Student Athlete Prep: Junior Day Notes
Heading to a college football Junior Day? Do you know what to expect?
More and more schools are using these JDs as a recruiting tactic — not only for the sport itself, but so that the school can show off their campus, facilities, and attention to academics. With that, part of your program will discuss the academic expectations of the players, as well as the academic aide available — tutors, study halls, etc.
Junior Days are becoming less of a ‘open call’ and more of a true recruiting experience. Years back, 100s of recruits may have been invited to a JD. Now the day looks to be more selective with the incoming players, and thus the program is more meaningful. To the group, the staff will talk football, player requirements and expectations, and overall give a feel for the team, the program, and what it is to be an athlete at their school. You’ll have the chance to see the locker room, fitness center, and field as well.
Of course, each school’s JD will vary from the others, but know that for each of them the program may not be a very personal experience — meaning you may not have a one-to-one discussion with a coach or recruiting coordinator. Our advice? Don’t expect it, but certainly be ready to shine if and when that opportunity presents itself.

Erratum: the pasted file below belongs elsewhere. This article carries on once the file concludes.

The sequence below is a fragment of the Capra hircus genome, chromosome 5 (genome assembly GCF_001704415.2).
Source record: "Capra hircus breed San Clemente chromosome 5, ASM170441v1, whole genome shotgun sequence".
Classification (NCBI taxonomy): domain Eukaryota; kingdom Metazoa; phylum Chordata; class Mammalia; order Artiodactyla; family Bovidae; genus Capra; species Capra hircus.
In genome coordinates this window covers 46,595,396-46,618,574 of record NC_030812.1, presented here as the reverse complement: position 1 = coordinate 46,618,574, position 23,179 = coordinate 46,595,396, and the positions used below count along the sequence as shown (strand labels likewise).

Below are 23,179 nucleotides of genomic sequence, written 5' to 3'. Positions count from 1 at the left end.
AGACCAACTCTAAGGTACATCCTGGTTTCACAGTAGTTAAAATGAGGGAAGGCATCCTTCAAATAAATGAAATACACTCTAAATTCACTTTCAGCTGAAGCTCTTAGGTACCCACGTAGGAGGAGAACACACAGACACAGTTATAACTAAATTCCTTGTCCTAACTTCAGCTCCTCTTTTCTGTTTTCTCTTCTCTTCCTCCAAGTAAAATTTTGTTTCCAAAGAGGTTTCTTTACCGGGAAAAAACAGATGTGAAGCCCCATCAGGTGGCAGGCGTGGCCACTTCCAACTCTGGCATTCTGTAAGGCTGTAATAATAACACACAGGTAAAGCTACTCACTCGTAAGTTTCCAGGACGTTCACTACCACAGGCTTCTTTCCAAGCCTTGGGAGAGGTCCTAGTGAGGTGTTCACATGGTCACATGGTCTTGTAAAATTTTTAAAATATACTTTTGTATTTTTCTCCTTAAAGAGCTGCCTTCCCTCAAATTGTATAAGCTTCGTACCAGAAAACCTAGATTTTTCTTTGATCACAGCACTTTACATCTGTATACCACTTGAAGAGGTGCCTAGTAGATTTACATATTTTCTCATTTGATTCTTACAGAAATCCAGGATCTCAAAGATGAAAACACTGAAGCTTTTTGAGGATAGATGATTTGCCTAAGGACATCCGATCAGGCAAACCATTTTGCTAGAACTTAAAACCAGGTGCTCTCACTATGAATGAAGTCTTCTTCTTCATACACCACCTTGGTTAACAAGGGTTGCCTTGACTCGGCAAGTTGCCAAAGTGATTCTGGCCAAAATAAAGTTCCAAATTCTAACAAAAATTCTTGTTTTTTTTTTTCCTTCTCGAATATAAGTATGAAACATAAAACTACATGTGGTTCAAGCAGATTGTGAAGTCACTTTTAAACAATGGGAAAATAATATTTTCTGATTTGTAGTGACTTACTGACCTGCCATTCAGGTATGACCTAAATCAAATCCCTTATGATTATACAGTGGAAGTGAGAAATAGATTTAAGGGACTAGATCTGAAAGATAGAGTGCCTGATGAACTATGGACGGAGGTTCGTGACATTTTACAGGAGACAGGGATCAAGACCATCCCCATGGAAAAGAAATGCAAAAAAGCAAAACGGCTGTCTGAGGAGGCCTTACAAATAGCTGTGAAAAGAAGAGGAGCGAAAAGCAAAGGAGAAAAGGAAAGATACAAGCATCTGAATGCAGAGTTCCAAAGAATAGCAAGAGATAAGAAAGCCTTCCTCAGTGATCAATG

Oftentimes, the JD will coincide with the team’s spring game. There is a buzz of excitement around this initial game, which is great for prospects to see, but remember to pay close attention — how do the players handle themselves? How does the coaching staff operate? How do the on-field aspects of the team compare to what you are used to?
A popular question is, can an offer be made at a JD? The answer is yes, it is a possibility (especially at smaller, more selective events). Don’t expect it, but be grateful if it does.
Overall, a JD is a great opportunity! While making this unofficial visit to campus, you have the chance to visit with the coaches to learn more in depth about who they are looking to recruit, and the players that fit their team’s character. On the flip side, they get to see you in person, to learn if you have the right attitude, are truly the height and weight your stats say you are, and simply showing up takes an additional step at demonstrating your interest in the school and program. You and your family could also potentially meet with your regional admissions advisor. As a whole, take this time to develop meaningful relationships with the school and everyone you come into contact with who represents it.
When the day is done, be sure to send the coaching staff — specifically the coach recruiting you — an email afterwards to thank him for the opportunity, and telling him that you look forward to keeping in touch!
For guidance on how to approach Junior Days, or for other recruiting questions, do not hesitate to reach out to us by sending an email to firstname.lastname@example.org!
Originally published at www.leonardandrew.com.